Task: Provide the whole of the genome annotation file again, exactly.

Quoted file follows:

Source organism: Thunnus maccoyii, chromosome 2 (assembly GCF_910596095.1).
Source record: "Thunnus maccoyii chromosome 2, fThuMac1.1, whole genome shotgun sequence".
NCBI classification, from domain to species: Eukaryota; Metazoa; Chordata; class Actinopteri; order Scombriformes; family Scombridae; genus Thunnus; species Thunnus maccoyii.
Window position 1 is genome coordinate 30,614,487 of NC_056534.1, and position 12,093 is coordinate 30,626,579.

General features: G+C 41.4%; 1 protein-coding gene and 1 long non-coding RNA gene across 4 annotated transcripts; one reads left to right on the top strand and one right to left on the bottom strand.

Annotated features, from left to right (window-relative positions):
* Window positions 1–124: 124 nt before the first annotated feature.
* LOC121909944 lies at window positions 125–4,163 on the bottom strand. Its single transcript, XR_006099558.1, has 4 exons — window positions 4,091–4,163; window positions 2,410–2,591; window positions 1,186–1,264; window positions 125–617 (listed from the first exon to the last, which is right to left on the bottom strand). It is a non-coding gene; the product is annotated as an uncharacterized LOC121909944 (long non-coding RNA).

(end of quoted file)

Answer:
Source organism: Thunnus maccoyii, chromosome 2 (assembly GCF_910596095.1).
Source record: "Thunnus maccoyii chromosome 2, fThuMac1.1, whole genome shotgun sequence".
NCBI classification, from domain to species: Eukaryota; Metazoa; Chordata; class Actinopteri; order Scombriformes; family Scombridae; genus Thunnus; species Thunnus maccoyii.
Window position 1 is genome coordinate 30,614,487 of NC_056534.1, and position 12,093 is coordinate 30,626,579.

General features: G+C 41.4%; 1 protein-coding gene and 1 long non-coding RNA gene across 4 annotated transcripts; one reads left to right on the top strand and one right to left on the bottom strand.

Annotated features, from left to right (window-relative positions):
* Window positions 1–124: 124 nt before the first annotated feature.
* LOC121909944 lies at window positions 125–4,163 on the bottom strand. Its single transcript, XR_006099558.1, has 4 exons — window positions 4,091–4,163; window positions 2,410–2,591; window positions 1,186–1,264; window positions 125–617 (listed from the first exon to the last, which is right to left on the bottom strand). It is a non-coding gene; the product is annotated as an uncharacterized LOC121909944 (long non-coding RNA).